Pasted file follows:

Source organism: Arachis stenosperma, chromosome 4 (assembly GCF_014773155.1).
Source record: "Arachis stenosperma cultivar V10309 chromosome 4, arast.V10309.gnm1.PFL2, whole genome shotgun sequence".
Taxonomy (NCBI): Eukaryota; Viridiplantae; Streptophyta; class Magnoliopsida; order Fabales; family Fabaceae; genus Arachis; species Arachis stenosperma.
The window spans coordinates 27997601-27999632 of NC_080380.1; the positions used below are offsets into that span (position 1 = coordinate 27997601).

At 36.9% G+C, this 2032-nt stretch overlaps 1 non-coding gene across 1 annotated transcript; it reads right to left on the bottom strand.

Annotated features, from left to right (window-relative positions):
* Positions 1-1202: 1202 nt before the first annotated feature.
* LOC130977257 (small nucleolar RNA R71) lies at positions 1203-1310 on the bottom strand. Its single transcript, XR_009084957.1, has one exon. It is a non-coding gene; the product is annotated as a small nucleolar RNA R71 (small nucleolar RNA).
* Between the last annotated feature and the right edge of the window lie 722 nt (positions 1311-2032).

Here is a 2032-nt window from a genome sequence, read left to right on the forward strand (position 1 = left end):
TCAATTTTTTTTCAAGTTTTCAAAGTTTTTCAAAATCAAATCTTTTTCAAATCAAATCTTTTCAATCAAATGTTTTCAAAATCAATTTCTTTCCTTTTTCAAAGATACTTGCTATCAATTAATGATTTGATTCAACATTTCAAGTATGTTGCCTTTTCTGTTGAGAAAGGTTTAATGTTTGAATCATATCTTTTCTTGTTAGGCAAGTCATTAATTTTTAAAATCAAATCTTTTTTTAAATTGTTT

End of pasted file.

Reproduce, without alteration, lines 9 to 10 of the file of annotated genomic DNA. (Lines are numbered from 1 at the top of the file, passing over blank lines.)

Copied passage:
* Between the last annotated feature and the right edge of the window lie 722 nt (positions 1311-2032).

Here is a 2032-nt window from a genome sequence, read left to right on the forward strand (position 1 = left end):